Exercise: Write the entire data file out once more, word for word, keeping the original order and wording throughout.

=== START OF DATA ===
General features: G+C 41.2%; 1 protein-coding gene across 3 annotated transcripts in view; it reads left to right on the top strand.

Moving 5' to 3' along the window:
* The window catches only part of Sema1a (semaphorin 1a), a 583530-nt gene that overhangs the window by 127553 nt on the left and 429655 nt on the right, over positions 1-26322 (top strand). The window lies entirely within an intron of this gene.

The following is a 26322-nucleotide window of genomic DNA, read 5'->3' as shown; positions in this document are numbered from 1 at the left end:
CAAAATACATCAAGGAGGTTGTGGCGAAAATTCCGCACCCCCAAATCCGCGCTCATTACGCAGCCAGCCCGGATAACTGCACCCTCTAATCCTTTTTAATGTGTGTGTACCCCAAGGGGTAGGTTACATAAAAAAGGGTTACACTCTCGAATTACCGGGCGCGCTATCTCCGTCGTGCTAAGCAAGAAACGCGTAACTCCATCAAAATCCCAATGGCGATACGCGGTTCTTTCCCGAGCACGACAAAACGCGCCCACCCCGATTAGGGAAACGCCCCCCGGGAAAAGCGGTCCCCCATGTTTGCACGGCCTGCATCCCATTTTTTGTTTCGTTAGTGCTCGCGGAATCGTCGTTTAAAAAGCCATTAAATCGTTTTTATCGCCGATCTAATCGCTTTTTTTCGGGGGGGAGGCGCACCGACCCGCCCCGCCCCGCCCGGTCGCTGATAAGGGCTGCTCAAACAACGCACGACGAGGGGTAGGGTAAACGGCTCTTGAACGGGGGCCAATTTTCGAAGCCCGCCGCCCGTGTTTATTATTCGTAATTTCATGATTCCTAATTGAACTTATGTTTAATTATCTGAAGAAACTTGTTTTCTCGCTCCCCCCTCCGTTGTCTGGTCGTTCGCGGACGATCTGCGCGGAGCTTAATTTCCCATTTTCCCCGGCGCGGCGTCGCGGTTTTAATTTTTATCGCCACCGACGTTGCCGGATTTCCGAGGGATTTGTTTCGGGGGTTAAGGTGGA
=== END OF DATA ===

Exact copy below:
General features: G+C 41.2%; 1 protein-coding gene across 3 annotated transcripts in view; it reads left to right on the top strand.

Moving 5' to 3' along the window:
* The window catches only part of Sema1a (semaphorin 1a), a 583530-nt gene that overhangs the window by 127553 nt on the left and 429655 nt on the right, over positions 1-26322 (top strand). The window lies entirely within an intron of this gene.

The following is a 26322-nucleotide window of genomic DNA, read 5'->3' as shown; positions in this document are numbered from 1 at the left end:
CAAAATACATCAAGGAGGTTGTGGCGAAAATTCCGCACCCCCAAATCCGCGCTCATTACGCAGCCAGCCCGGATAACTGCACCCTCTAATCCTTTTTAATGTGTGTGTACCCCAAGGGGTAGGTTACATAAAAAAGGGTTACACTCTCGAATTACCGGGCGCGCTATCTCCGTCGTGCTAAGCAAGAAACGCGTAACTCCATCAAAATCCCAATGGCGATACGCGGTTCTTTCCCGAGCACGACAAAACGCGCCCACCCCGATTAGGGAAACGCCCCCCGGGAAAAGCGGTCCCCCATGTTTGCACGGCCTGCATCCCATTTTTTGTTTCGTTAGTGCTCGCGGAATCGTCGTTTAAAAAGCCATTAAATCGTTTTTATCGCCGATCTAATCGCTTTTTTTCGGGGGGGAGGCGCACCGACCCGCCCCGCCCCGCCCGGTCGCTGATAAGGGCTGCTCAAACAACGCACGACGAGGGGTAGGGTAAACGGCTCTTGAACGGGGGCCAATTTTCGAAGCCCGCCGCCCGTGTTTATTATTCGTAATTTCATGATTCCTAATTGAACTTATGTTTAATTATCTGAAGAAACTTGTTTTCTCGCTCCCCCCTCCGTTGTCTGGTCGTTCGCGGACGATCTGCGCGGAGCTTAATTTCCCATTTTCCCCGGCGCGGCGTCGCGGTTTTAATTTTTATCGCCACCGACGTTGCCGGATTTCCGAGGGATTTGTTTCGGGGGTTAAGGTGGA